I also like that she’s a journalist. If I hadn’t know this, I would still have noticed the way she talks about reporters and the news, abov,e and guessed that it was one of her interests. It’s cool to see a character’s narrative through the lens of their passion, and her interest in journalism is clear even before she says it outright. Good voice here, too.

So, here it is – from my beginning to his end — the confessions of Evie Archer: amateur sleuth, freak of nature, and criminal mastermind.

Great button for this excerpt. I want to know about all three of these roles that she’s taken on for herself.

***

So there you have it, folks! Congratulations to all the winners and the entrants… it takes a lot of guts to share your writing and put it out there into the world. I’ll do a bit of a “deconstruction” post for this contest on Friday, with some of my lingering thoughts on novel beginnings. Thank you all for playing along with this great exercise!

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  1. anita Nolan’s avatar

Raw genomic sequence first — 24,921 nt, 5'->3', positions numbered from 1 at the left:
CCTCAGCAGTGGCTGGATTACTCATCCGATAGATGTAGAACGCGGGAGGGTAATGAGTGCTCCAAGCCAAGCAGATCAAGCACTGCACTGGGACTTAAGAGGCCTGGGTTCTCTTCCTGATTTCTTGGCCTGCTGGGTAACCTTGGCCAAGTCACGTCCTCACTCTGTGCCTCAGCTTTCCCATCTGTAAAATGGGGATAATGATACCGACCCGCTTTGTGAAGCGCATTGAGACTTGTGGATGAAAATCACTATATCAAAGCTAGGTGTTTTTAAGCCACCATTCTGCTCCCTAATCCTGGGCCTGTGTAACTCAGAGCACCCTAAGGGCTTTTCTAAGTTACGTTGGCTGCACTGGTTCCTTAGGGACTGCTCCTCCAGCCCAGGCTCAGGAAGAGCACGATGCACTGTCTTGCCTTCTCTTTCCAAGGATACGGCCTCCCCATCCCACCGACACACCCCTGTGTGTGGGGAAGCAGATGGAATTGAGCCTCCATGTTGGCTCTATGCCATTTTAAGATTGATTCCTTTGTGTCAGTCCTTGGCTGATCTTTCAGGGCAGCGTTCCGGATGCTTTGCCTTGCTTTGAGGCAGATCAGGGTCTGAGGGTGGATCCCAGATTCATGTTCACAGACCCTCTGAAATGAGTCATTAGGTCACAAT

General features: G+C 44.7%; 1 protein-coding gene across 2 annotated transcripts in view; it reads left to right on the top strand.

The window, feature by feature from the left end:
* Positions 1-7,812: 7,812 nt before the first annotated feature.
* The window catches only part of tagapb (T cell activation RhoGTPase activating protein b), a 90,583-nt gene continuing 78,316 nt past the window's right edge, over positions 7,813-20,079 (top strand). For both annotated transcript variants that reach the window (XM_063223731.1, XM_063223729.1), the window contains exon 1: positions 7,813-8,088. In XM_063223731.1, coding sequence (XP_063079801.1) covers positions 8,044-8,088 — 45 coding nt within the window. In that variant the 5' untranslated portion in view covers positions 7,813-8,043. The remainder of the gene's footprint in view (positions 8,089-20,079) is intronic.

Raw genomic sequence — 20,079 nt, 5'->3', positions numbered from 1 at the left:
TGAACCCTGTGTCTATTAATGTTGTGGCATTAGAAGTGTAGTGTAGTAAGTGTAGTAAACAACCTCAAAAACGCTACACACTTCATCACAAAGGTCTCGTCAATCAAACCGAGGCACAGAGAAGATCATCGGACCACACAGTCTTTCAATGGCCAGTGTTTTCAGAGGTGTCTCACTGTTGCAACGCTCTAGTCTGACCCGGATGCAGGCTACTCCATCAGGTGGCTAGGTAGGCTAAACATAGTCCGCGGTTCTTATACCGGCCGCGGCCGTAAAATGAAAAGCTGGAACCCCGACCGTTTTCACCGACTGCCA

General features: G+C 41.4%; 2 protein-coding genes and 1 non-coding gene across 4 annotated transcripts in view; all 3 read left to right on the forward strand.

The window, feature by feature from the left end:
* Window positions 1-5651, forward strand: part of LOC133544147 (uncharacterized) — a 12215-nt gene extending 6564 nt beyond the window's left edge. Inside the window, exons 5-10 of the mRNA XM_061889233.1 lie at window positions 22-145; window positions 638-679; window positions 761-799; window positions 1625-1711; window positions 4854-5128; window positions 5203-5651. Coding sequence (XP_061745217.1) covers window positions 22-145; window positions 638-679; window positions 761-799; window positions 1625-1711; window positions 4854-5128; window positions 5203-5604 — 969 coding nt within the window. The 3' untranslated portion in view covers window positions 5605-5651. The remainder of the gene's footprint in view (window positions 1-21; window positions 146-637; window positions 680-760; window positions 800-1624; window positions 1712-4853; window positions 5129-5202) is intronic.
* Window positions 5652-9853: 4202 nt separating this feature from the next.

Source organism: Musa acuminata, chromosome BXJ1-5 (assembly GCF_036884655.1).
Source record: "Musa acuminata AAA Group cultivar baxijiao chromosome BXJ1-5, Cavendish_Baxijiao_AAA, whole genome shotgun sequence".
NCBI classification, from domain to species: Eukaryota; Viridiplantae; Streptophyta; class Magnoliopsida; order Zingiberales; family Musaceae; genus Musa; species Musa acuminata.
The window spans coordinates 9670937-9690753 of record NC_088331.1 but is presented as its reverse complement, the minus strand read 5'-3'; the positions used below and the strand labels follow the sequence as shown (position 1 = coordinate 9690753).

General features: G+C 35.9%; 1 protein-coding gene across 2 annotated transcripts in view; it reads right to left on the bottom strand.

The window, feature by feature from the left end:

Mary,

    I awarded you a One Lovely Blog Award too (I know Samantha did too, but couldn’t resist because your blog is great!)

  2. Kristie’s avatar

    Stellar pics, Mary! I hope all these manuscripts find a home. I want to know what happens in each and every one!

  3. Marybk’s avatar

    This is a great character. Congrats to all the winners!

    Laughing about the male writer thing.

  4. Eva’s avatar

    Just wanted to add a note of caution here. Mary’s opinion is just that, “HER” opinion. What one likes in a story is subjective.

  5. Eva’s avatar

    Pulled this from the WN site: They certainly have a point.

    But just because Mary likes a story doesn’t mean that other agents and publishers would agree. She’s expressing her “personal” opinion, only. It is not carved in stone. BTW, what kind of credentials does Mary have? I know you don’t need any to hang your shingle out as an agent, but does she have a degree in English lit? Hey when you’re pontificating like this, as if you were the cat’s pyjamas, you better have something to back it up.

  6. Mary’s avatar